The total foreign investment permitted in a private sector bank is 74% of its paid-up capital, within which the cap on aggregate foreign investment by foreign institutional investors (FII) is 24%.
“This may be enhanced by the way of a special resolution of shareholders of the concerned bank to 49%, which the bank has already done,” HDFC Bank said in a BSE notification.
Since the proportion of ADR/GDR amounts to 18.55% of the bank's paid-up capital, the total FII and FDI limit available for foreign investments in HDFC Bank totals 67.55 % of the paid-up capital.
“It is, therefore, proposed to pass an enabling resolution of the shareholders, approving an aggregate foreign investment limit (inclusive of FII, FDI and indirect foreign investment) of 74% of the bank’s paid-up capital,” the bank informed shareholders.
The bank's earlier proposal to raise its foreign shareholding from the current 49% to 67.55% has not been decided on by the foreign investment promotion board (FIPB).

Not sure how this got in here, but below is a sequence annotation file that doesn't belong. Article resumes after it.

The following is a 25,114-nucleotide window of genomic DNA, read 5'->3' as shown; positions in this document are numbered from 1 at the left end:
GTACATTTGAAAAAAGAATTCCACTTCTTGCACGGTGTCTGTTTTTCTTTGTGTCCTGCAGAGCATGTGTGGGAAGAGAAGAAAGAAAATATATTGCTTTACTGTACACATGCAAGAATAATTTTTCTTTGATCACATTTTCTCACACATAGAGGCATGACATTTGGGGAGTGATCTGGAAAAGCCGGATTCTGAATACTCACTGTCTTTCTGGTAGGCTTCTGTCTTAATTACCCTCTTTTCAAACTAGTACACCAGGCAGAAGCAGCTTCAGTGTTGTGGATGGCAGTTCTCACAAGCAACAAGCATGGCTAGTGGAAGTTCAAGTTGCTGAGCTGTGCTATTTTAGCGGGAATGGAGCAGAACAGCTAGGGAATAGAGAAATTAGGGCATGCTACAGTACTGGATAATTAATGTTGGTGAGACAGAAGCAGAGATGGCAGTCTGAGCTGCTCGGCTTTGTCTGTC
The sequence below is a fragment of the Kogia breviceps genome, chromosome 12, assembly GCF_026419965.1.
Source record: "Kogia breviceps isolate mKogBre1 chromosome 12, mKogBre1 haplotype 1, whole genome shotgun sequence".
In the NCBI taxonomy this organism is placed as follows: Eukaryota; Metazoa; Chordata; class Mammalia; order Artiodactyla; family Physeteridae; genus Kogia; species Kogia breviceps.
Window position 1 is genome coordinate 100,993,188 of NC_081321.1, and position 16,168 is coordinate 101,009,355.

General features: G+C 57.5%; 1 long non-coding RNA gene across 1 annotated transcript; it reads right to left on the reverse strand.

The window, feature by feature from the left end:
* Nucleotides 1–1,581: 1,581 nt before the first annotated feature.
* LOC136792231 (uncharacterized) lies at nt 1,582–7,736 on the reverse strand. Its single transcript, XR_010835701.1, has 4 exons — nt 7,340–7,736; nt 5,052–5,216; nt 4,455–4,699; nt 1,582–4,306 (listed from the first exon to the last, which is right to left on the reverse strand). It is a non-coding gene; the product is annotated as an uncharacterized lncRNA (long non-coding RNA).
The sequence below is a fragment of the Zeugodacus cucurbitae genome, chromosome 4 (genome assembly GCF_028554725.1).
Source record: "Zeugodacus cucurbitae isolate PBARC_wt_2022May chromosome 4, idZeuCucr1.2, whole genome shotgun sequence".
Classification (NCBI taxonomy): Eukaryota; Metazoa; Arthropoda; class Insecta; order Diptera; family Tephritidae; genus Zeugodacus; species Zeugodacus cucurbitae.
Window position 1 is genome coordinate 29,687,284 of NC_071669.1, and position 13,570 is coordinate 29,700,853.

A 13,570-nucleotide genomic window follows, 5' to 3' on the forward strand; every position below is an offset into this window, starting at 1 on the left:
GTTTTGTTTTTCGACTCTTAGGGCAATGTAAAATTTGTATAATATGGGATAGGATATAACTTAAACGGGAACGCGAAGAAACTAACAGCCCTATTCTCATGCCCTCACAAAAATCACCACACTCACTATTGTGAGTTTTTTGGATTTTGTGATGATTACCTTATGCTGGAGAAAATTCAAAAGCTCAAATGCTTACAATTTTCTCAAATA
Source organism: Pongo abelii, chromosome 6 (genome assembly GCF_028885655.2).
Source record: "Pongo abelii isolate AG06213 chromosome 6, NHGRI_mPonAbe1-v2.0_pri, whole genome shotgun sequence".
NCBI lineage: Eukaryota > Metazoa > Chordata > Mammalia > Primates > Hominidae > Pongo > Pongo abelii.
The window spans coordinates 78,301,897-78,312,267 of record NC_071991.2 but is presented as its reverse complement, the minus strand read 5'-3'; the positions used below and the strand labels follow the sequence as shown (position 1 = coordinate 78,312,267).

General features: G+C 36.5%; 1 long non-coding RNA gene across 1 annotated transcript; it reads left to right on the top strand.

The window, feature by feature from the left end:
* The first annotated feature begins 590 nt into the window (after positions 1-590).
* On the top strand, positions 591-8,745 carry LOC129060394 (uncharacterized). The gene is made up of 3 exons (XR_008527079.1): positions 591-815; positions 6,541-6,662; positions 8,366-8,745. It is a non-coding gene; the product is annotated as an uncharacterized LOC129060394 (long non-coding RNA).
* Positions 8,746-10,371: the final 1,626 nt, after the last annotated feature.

Since foreign direct investment (FDI) rules prescribe that banks need FIPB approval to increase foreign shareholding from 49% to a maximum of 74%, HDFC Bank in December last year had sought its permission to raise it to 67.55%. The FIPB had had given approval to Axis Bank in September last year to increase its foreign holding from 49% to 62%.
According to the 2009 FDI policy, a company with more than 50% shares owned by foreigners would be considered foreign-owned and any investment by that entity in an Indian company would also be come under the purview of foreign investment. The case in point is HDFC with 75.71% shares held by foreign institutional investors (FIIs).